Daniel in Argentina asks about ‘wanna’ and ‘gonna’. Improve your English vocabulary with Dan’s answer to his question.
For more, visit our website: https://www.bbc.co.uk/learningenglish/english/course/english-you-need/unit-13/session-5
Hi guys! Dan for BBC Learning English here with this week’s Learner Question. Find out what it is after this.
OK! This week’s learner question comes from Daniel. Daniel! Hey, buddy! Daniel, Daniel. Hey! Daniel in Argentina. He says, I would like to know please under what circumstances we should use wanna and gonna, and what exactly they mean.
Well, it’s a good question, Daniel. These expressions are extremely common in informal speech, especially in American English. It’s important that you are able to recognise and understand them, but you probably won’t need to use them and you shouldn’t write them down. You should always write the extended form.
Gonna is a form of going to, and like going to it can be used for future predictions and future plans. It can be accompanied by the be verb, or not. And, it’s more common to omit the verb in 2nd person singular and plural sentences. For example, what you gonna do now? I’m gonna sit down and relax.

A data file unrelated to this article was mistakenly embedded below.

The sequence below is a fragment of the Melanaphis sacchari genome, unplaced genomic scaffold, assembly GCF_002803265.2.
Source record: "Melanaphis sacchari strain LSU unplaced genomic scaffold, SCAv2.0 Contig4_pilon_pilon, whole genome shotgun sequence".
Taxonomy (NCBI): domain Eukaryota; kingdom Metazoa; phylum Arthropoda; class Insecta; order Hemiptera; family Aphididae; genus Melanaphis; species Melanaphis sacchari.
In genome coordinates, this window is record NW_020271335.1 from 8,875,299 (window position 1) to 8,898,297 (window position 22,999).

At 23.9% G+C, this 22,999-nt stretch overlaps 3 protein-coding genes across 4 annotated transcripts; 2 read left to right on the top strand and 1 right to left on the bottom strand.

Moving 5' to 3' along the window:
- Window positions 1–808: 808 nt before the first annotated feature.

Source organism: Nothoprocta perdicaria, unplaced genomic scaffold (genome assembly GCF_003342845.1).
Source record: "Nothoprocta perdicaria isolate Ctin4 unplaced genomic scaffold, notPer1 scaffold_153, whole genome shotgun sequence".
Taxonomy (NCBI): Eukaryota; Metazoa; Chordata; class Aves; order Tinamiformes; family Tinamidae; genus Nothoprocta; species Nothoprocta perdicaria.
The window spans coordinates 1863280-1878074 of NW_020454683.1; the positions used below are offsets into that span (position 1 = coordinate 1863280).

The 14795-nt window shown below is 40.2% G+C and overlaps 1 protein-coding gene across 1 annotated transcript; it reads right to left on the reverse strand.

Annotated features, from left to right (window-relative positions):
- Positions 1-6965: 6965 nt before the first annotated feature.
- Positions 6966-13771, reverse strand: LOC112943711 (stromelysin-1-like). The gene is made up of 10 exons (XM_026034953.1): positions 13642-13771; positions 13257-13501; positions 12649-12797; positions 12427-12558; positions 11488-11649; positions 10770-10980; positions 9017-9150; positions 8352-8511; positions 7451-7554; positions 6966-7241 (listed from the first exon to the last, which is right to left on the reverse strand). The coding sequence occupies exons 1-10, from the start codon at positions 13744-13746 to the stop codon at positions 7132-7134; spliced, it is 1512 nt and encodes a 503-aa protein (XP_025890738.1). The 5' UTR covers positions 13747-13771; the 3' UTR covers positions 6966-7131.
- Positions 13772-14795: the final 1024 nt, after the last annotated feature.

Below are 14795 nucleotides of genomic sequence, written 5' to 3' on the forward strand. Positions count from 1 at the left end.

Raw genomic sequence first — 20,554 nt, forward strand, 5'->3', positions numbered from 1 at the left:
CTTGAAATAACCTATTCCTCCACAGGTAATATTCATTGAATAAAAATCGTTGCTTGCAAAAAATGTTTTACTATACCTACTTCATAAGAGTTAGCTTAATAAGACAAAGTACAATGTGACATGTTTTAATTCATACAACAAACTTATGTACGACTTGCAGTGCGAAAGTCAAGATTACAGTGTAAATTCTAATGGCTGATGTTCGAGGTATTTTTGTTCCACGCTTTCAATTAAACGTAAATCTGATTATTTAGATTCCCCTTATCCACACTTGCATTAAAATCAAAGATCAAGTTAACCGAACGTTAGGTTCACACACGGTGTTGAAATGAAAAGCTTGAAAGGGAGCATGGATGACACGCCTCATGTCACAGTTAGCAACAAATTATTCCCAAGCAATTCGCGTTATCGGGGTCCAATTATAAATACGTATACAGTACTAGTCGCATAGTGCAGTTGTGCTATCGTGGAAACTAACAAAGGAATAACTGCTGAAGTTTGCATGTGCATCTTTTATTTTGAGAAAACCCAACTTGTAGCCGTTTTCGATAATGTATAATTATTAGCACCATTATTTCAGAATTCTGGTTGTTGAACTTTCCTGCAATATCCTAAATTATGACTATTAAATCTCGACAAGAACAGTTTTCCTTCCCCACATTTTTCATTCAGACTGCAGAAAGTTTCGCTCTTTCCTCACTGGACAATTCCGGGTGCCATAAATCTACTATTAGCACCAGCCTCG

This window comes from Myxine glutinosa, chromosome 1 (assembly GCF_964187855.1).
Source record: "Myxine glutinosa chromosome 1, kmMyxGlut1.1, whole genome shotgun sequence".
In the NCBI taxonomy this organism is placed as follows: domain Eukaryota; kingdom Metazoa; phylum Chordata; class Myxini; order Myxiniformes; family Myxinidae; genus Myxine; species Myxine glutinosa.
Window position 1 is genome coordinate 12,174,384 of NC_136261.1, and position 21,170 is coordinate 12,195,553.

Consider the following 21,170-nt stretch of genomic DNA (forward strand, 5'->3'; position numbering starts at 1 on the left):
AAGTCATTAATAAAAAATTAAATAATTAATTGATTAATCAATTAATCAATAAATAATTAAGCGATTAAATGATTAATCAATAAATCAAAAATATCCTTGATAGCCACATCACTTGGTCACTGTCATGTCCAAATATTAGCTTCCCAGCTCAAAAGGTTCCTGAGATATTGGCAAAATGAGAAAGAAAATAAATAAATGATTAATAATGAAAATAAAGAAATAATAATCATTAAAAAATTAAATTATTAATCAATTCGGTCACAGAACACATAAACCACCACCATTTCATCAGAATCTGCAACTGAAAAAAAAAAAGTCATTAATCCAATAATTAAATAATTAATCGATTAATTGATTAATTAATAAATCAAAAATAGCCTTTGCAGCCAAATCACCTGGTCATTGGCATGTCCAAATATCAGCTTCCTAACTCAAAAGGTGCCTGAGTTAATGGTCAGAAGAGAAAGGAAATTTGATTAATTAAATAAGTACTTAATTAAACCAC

Wanna can be used with all singular and plural pronouns, except in the 3rd person – that’s he or she. We still need to use the ‘s’ with the verb in these cases. It means want to. I want to becomes I wanna. Again, the auxiliary verb here in the question can be omitted. For example, what you wanna do now? I wanna go home. My father wants us to have dinner.
Gotta is another example of condensed language. It comes from have got to. And it’s much less common in question forms, but when it does appear in a question, the have can be omitted. For example, what you gotta do this evening? I’m not sure. I gotta phone home and find out.
I hope that answers your question, Daniel. Thank you very much for writing to us. If anybody else out there has a question for Learners’ Questions, you can email us on: email@example.com. Please remember to include Learners’ Questions in the subject box and your name and where you’re writing from. We can’t possibly answer all the questions, guys, we’re very sorry. We just get too many, but we do read every single one. And for more information, go to our website: bbclearningenglish.com. That’s it for this week’s Learners’ Questions. Thank you very much for tuning in. I’ll see you next time. Bye.